Meditations by John Dean

Tuesday, November 3, 2015

Why Is He So Mean To Me?

(James 3:8 KJV)  But the tongue can no man tame; it is an unruly evil, full of deadly poison.

 I have thought a lot about this verse over the years and have tried to make my tongue the exception to the rule…but only to fail. This is frustrating because how can one live a holy life as the Lord said, “Be ye holy for I am holy” (1Peter 1:16 KJV), when evil resides in their mouth? I either do not understand the word holy or I have a long way to go in taming something that according to our text is impossible to tame.

If the tongue is evil and cannot be tamed and yet I am told to be holy, then I must have the wrong understanding of holy. I wonder…is the tongue connected in some way to being holy? After all, the Lord would never ask us to do something that was impossible for us to do.

On the other hand, perhaps that unruly instrument in our mouth is used to keep us humble and on our knees asking forgiveness for our spoken transgression. Is that some of what the Lord meant when He said, “Be ye holy because I am holy?”

In the past when I have written on the subject of perception it had to do with how one looks at things. However, today my writing on the subject of perception  has to do with what one hears…and that involves the tongue.

The fact is, what one hears goes through a significant screening process. If one has been wounded, rejected or mentally abused in the past their perception of a strong spoken word is different than one who has not suffered these things. In other words, to one a strong spoken word is a positive challenge while to another it is an arrow to the heart. Perhaps another part of being holy has to do with knowing the difference.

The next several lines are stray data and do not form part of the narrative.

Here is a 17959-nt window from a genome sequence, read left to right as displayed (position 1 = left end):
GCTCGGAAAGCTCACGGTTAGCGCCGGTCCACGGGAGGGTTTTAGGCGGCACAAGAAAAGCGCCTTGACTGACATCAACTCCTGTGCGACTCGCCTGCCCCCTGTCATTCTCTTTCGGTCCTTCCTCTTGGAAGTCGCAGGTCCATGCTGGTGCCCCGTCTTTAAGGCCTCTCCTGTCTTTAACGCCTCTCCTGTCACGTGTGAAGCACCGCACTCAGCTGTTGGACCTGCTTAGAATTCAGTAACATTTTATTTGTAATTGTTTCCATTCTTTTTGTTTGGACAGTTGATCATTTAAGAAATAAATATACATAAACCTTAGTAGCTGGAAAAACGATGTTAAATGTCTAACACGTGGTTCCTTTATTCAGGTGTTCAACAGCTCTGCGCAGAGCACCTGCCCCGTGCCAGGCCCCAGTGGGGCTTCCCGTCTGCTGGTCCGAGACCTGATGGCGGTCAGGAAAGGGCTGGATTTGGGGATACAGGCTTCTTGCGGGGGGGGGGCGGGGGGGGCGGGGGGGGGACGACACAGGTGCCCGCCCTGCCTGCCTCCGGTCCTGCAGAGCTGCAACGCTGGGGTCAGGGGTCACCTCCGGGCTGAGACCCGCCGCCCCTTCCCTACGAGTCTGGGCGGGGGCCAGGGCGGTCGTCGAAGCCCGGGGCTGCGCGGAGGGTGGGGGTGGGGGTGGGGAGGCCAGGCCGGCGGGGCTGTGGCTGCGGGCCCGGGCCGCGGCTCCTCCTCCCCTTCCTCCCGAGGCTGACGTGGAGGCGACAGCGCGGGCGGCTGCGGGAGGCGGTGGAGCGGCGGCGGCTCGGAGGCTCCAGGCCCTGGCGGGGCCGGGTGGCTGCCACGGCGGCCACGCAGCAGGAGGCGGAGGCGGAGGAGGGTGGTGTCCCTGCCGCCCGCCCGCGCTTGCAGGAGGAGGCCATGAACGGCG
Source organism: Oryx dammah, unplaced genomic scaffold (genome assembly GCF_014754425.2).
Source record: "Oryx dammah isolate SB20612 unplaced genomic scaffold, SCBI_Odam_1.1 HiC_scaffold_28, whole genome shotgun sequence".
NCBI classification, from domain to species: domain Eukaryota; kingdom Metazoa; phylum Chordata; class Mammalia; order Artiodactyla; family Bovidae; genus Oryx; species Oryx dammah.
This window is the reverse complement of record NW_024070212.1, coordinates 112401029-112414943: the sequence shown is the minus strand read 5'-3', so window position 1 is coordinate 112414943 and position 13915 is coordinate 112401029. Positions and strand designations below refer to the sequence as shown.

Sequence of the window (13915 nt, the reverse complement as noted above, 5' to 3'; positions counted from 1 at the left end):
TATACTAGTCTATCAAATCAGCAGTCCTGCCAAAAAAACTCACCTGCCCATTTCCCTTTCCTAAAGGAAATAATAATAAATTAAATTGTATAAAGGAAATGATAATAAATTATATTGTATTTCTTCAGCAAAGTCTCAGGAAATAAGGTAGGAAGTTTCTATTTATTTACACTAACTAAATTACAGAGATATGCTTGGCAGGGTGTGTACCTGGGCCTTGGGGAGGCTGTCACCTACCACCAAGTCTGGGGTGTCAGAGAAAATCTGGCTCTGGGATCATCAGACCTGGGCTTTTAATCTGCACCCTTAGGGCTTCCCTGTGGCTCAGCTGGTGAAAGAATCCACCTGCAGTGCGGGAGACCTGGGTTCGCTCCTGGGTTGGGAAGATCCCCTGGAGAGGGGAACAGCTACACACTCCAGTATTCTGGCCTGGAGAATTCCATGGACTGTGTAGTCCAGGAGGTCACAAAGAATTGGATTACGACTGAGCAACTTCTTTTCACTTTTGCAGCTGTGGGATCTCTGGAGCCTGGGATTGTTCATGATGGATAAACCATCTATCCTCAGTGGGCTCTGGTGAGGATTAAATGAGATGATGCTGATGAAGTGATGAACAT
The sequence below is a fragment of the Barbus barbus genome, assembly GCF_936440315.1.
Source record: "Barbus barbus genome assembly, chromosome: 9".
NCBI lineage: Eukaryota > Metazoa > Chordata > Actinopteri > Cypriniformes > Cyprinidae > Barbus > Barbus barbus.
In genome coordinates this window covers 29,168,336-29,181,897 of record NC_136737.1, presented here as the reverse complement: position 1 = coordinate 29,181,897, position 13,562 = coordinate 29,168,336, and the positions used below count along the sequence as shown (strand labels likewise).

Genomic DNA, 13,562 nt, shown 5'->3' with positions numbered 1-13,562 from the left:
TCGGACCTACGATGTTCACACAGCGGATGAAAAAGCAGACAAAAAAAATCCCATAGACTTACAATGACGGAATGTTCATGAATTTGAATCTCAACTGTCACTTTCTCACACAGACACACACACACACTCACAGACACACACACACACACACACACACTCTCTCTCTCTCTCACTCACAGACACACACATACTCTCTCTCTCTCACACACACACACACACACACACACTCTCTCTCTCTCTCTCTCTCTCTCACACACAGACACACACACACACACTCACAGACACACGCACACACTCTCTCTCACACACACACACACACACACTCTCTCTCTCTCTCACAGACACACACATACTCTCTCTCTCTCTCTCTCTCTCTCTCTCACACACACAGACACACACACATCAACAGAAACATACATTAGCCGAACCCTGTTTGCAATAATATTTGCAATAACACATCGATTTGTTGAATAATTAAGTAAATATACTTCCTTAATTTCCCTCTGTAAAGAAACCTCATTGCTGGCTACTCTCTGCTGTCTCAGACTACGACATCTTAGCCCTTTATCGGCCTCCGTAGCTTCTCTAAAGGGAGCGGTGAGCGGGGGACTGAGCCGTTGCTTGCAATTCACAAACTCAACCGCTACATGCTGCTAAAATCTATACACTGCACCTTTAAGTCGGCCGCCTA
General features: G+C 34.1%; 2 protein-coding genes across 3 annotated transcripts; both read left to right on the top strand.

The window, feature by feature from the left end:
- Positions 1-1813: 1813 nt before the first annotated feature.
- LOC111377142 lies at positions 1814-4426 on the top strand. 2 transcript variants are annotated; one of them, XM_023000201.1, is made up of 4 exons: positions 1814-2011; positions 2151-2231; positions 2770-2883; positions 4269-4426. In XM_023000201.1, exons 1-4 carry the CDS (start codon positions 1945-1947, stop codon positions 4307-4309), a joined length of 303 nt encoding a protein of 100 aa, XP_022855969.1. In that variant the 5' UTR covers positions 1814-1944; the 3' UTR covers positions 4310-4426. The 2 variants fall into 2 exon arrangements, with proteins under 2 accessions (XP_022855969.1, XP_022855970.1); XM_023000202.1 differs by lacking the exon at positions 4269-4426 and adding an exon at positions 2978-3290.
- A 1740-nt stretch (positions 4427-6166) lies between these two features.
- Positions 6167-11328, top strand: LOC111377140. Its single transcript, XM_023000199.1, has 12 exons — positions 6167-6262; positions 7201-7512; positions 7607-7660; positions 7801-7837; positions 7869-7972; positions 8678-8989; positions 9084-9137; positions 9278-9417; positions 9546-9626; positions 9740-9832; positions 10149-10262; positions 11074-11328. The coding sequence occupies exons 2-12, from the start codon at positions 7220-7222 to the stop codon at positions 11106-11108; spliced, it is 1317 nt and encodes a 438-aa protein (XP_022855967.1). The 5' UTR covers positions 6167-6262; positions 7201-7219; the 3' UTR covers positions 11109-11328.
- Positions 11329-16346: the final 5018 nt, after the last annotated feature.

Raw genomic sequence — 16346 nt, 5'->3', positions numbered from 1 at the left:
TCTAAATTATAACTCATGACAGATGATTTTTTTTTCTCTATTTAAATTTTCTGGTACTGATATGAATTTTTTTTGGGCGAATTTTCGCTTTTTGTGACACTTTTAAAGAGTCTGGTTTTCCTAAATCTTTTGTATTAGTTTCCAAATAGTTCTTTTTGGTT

A few days ago I had an experience with an air conditioning service man who happens to be a very nice fellow and truly loves the Lord. Even though his personal service for me has always been great, I was not pleased with the service of one of the other employees of his company. I strongly stated my position in how displeased I was…not thinking of how it might affect him.

That night before I went to bed my wife told me that I had wounded this service man’s heart. As a matter of fact he had asked her, “Why is Mr. Dean so mean to me? One minute he is nice to me and the next minute he is mean to me.”

I could not sleep that night for thinking of how I had wounded this nice young  service man even though I was not talking about his personal work. To get some measure of peace I finally came to the conclusion that it was not what I said, but his perception of what I said that wounded his heart. Even though I was not pleased with the service of his other employee I would never want to wound anyone’s heart.

Perhaps this is why Proverbs 18:21 says, “Death and life are in the power of the tongue and they that love it shall eat the fruit thereof.” In other words, the evil in one’s tongue can be used by choice to destroy a person while the same tongue can hurt another’s heart just as much with no harm intended…but  by being unwise and undiscerning.

Help us to be more discerning and wise when we speak. Help us to take into consideration the  possibility of filters in another’s life. Help us to also take full responsibility for any wounds we have caused regardless of intent. I desire to be a light of hope and not a arrow of death.


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